Whose Advice Do You Take?
By Connie H. Deutsch
Long before the Internet became a staple in households, people went to their parents, doctors, clergymen, hairdressers, and bartenders for different kinds of advice. Nowadays, we can also add the Internet and YouTube as some of our advisors.
But, does the Internet really qualify as an advisor? With all the information that's out there, I would have thought so but, from conversations with a lot of people, I'm inclined to think that this mammoth information highway is at the bottom of our list of where to go for advice.
Never, in all the years that I've been around, have I seen so many sophisticated people who know so much about health, technology, and finance, namely their pension funds and retirement accounts. As silly as this might sound, it's no longer necessary to Google what you want to know. Take out your Smartphone and ask your questions and immediately, you'll get an answer.
But, even more than your Smartphone, go out to dinner and ask to be seated at a table near middle-aged people or senior citizens. It won't take more than five minutes before you will hear everyone at that table talking about their medical conditions, their surgeries, their prescription drugs, their over-the-counter medicines, and their natural health remedies.
Everyone, nowadays, seems to be an expert in various fields, especially medicine, and everyone seems to know what will cure you that your doctor doesn't know. And you know what? Many of these armchair doctors really do know what will cure you better than their doctors.
Thinking back to my younger days, when I used to sit around with my friends, we didn't have the kind of information that people have today. We went to a doctor for medical advice; today we ask our friends if they know what to do.
The interesting thing is that a friend of mine called me from the hospital where he was visiting his mother and told me that the doctors were running a battery of tests on his mother because she was very sick and the doctors didn't know what was causing it. He started to tell me the kinds of prescription drugs she was taking. She had medicines for her heart, her nerves, her blood pressure, her eyes, dizziness, and for lots of other symptoms.
In an offhand remark, I said "If it was me, I'd go off everything for a few days because I would be thinking that with as many different medicines going through my body, I'm probably being overmedicated and there's a conflict. And when I got better, then I'd go back on them, one at a time for four days each, to test them out to see where the conflict is."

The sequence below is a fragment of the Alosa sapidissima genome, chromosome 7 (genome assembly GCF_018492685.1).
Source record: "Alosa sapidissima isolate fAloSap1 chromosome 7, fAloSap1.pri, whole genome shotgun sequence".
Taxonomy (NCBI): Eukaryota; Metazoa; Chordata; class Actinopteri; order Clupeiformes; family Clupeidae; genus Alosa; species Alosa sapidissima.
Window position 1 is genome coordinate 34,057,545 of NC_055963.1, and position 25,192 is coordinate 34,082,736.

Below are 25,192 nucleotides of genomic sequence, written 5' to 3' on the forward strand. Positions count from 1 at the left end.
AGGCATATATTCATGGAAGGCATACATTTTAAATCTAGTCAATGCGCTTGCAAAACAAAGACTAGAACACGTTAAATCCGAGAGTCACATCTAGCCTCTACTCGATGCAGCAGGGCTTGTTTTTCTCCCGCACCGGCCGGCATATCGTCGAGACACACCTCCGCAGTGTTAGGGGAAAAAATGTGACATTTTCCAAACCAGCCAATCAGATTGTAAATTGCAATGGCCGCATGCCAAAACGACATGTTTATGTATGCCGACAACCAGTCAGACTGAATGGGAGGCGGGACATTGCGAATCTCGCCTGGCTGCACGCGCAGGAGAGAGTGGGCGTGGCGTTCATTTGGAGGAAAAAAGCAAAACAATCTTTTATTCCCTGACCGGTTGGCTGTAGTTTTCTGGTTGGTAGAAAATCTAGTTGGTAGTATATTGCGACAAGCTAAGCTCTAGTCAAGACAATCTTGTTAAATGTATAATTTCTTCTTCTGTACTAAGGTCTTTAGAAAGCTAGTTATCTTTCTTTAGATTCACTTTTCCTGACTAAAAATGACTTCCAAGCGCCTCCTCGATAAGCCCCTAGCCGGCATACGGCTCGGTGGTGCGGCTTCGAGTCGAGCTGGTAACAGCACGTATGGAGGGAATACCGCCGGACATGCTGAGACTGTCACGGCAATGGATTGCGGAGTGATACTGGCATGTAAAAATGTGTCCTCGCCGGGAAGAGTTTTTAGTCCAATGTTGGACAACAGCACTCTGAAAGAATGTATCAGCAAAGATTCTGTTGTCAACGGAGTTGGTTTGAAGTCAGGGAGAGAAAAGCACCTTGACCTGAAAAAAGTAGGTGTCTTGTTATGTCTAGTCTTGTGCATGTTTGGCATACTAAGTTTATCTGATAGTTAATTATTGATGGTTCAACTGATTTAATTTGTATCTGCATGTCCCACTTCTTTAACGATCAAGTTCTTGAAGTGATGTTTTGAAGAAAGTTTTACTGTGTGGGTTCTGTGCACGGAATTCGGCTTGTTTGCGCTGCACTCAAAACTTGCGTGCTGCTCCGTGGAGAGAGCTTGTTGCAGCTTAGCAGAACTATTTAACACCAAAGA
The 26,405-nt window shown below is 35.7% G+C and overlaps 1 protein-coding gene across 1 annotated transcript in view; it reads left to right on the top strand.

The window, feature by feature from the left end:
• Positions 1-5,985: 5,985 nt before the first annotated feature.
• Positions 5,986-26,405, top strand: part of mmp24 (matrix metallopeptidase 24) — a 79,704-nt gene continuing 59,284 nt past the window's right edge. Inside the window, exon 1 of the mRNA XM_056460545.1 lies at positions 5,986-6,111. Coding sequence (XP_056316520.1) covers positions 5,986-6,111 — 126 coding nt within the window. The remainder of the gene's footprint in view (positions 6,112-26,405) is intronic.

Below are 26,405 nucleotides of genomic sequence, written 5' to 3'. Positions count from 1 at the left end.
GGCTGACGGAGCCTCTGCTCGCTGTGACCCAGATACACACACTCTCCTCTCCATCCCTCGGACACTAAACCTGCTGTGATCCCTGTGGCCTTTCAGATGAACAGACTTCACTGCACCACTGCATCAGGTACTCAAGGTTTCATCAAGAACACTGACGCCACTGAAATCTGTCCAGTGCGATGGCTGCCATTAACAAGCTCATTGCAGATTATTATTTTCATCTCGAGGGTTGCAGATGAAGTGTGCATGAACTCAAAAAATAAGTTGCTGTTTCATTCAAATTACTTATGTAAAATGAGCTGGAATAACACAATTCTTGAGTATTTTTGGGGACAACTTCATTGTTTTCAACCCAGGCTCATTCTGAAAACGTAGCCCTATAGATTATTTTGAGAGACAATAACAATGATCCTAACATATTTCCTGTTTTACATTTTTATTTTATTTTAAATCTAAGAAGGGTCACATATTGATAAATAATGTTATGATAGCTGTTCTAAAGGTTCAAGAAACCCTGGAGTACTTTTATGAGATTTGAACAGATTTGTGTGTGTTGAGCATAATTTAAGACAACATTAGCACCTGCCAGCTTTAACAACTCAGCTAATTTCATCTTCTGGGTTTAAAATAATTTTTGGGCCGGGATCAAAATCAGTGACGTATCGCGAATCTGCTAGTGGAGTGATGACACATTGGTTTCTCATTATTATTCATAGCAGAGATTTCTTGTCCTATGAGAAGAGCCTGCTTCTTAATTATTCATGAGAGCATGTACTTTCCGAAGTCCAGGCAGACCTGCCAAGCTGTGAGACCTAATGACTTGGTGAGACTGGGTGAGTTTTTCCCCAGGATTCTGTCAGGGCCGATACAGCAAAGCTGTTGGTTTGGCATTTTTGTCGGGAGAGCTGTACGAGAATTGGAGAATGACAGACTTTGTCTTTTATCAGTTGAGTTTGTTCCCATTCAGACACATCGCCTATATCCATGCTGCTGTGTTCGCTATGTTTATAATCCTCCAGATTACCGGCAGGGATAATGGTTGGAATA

When my friend got off the phone, he signed his mother out of the hospital, took her home, and took away all her medicines. Within a few days, she had no more adverse symptoms. Then, began the long, slow climb back to test the medicines the doctors were giving her.
We were lucky with her. I certainly didn't intend to diagnose his mother; I was only throwing out an opinion that I thought was a logical conclusion. You're taking a truckload of prescription drugs, written by several doctors, none of whom have been in conference with each other about your mother's condition, there has to be a drug conflict going on in her body.
I go to the hairdresser and he tells me about one of his customers having a medical problem and he tells me what he would do to fix the problem. He then tells me about his own health problem and how one of his friends told him how to fix it when even his doctor didn't know what to do.
It's all around us. I have friends telling me how to fix my computer problems and they aren't even in the IT field. I also have friends telling me their opinions about world events and they aren't any more exposed to the news than the rest of us. I know a lot of people who can barely balance their checkbooks, telling me about their pension plans and retirement accounts as if they were credentialed financial advisors.
This is a very different world. With so much information about everything at our fingertips, everyone becomes an expert about so many things and everyone feels compelled to offer an opinion, even when they don't have the experience to back it up.
I'm glad that so much information is now available to us; it's also shown us that the experts are often wrong in just about every field. So, who do you listen to?
In a life or death emergency, I'd go to a doctor, but if I'm not in crisis mode, what could hurt if I asked people for their advice? In fact, if I'm not in crisis mode, what could hurt if I asked everyone I know for their opinion?
Upon reflection, the only thing I'd have to do, is sift through all the information that my friends, relatives, strangers, and experts, give me and do the research, and then pick out the advice I wanted to try. I'd probably save a lot of money and get all my problems resolved.
Connie H. Deutsch is an internationally known business consultant and personal advisor who has a keen understanding of human nature and is a natural problem-solver. She is known throughout the world for helping clients find workable solutions to problems.
Connie is the author of the books, Whispers of the Soul\ A Slice of Life\ Whispers of the Soul for the Rest of Your Life\ From Where I'm Sitting\ View from the Sidelines\ Reaching for the Brass Ring of Life\ Purple Days and Starry Nights\ Here and There\ The Counseling Effect\ and she is the co-author of an eBook, "Getting Rich While the World Falls Apart," which is being offered as a free download on her website. She has also written and produced two CDs on Meditation and Relationships and has done coaching on customer service and employee relationships. Her website: http://www.conniehdeutsch.com/
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